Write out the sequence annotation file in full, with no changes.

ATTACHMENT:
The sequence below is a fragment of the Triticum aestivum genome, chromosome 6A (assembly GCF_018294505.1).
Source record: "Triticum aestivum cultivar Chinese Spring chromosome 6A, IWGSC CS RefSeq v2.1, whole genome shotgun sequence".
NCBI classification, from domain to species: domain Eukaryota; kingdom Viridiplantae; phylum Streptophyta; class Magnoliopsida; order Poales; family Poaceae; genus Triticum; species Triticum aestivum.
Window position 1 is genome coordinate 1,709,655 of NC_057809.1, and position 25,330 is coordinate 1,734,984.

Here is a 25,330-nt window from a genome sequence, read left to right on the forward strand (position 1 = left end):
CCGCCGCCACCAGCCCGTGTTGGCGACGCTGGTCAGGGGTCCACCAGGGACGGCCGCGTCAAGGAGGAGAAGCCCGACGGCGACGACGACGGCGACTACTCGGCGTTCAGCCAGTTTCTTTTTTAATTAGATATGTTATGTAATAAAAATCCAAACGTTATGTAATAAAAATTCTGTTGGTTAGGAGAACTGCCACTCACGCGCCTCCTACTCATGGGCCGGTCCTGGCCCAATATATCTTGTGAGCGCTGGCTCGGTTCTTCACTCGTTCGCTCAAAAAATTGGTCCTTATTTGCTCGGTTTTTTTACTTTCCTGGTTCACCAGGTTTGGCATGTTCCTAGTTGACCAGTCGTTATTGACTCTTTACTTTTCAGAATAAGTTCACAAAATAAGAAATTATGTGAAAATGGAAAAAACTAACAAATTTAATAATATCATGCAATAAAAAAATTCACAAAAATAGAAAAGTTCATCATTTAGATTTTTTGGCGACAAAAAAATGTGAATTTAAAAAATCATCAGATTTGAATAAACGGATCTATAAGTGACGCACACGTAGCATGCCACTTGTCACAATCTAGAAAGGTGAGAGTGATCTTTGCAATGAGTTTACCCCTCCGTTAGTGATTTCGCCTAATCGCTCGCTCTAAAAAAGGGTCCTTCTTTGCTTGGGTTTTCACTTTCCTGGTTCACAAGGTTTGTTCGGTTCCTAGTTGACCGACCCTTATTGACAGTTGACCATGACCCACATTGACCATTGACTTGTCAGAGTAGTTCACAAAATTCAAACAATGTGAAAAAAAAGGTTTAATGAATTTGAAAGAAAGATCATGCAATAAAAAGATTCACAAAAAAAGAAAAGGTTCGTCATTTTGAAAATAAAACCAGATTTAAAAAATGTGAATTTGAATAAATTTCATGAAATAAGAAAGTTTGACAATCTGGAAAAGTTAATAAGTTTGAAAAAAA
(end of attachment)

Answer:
The sequence below is a fragment of the Triticum aestivum genome, chromosome 6A (assembly GCF_018294505.1).
Source record: "Triticum aestivum cultivar Chinese Spring chromosome 6A, IWGSC CS RefSeq v2.1, whole genome shotgun sequence".
NCBI classification, from domain to species: domain Eukaryota; kingdom Viridiplantae; phylum Streptophyta; class Magnoliopsida; order Poales; family Poaceae; genus Triticum; species Triticum aestivum.
Window position 1 is genome coordinate 1,709,655 of NC_057809.1, and position 25,330 is coordinate 1,734,984.

Here is a 25,330-nt window from a genome sequence, read left to right on the forward strand (position 1 = left end):
CCGCCGCCACCAGCCCGTGTTGGCGACGCTGGTCAGGGGTCCACCAGGGACGGCCGCGTCAAGGAGGAGAAGCCCGACGGCGACGACGACGGCGACTACTCGGCGTTCAGCCAGTTTCTTTTTTAATTAGATATGTTATGTAATAAAAATCCAAACGTTATGTAATAAAAATTCTGTTGGTTAGGAGAACTGCCACTCACGCGCCTCCTACTCATGGGCCGGTCCTGGCCCAATATATCTTGTGAGCGCTGGCTCGGTTCTTCACTCGTTCGCTCAAAAAATTGGTCCTTATTTGCTCGGTTTTTTTACTTTCCTGGTTCACCAGGTTTGGCATGTTCCTAGTTGACCAGTCGTTATTGACTCTTTACTTTTCAGAATAAGTTCACAAAATAAGAAATTATGTGAAAATGGAAAAAACTAACAAATTTAATAATATCATGCAATAAAAAAATTCACAAAAATAGAAAAGTTCATCATTTAGATTTTTTGGCGACAAAAAAATGTGAATTTAAAAAATCATCAGATTTGAATAAACGGATCTATAAGTGACGCACACGTAGCATGCCACTTGTCACAATCTAGAAAGGTGAGAGTGATCTTTGCAATGAGTTTACCCCTCCGTTAGTGATTTCGCCTAATCGCTCGCTCTAAAAAAGGGTCCTTCTTTGCTTGGGTTTTCACTTTCCTGGTTCACAAGGTTTGTTCGGTTCCTAGTTGACCGACCCTTATTGACAGTTGACCATGACCCACATTGACCATTGACTTGTCAGAGTAGTTCACAAAATTCAAACAATGTGAAAAAAAAGGTTTAATGAATTTGAAAGAAAGATCATGCAATAAAAAGATTCACAAAAAAAGAAAAGGTTCGTCATTTTGAAAATAAAACCAGATTTAAAAAATGTGAATTTGAATAAATTTCATGAAATAAGAAAGTTTGACAATCTGGAAAAGTTAATAAGTTTGAAAAAAA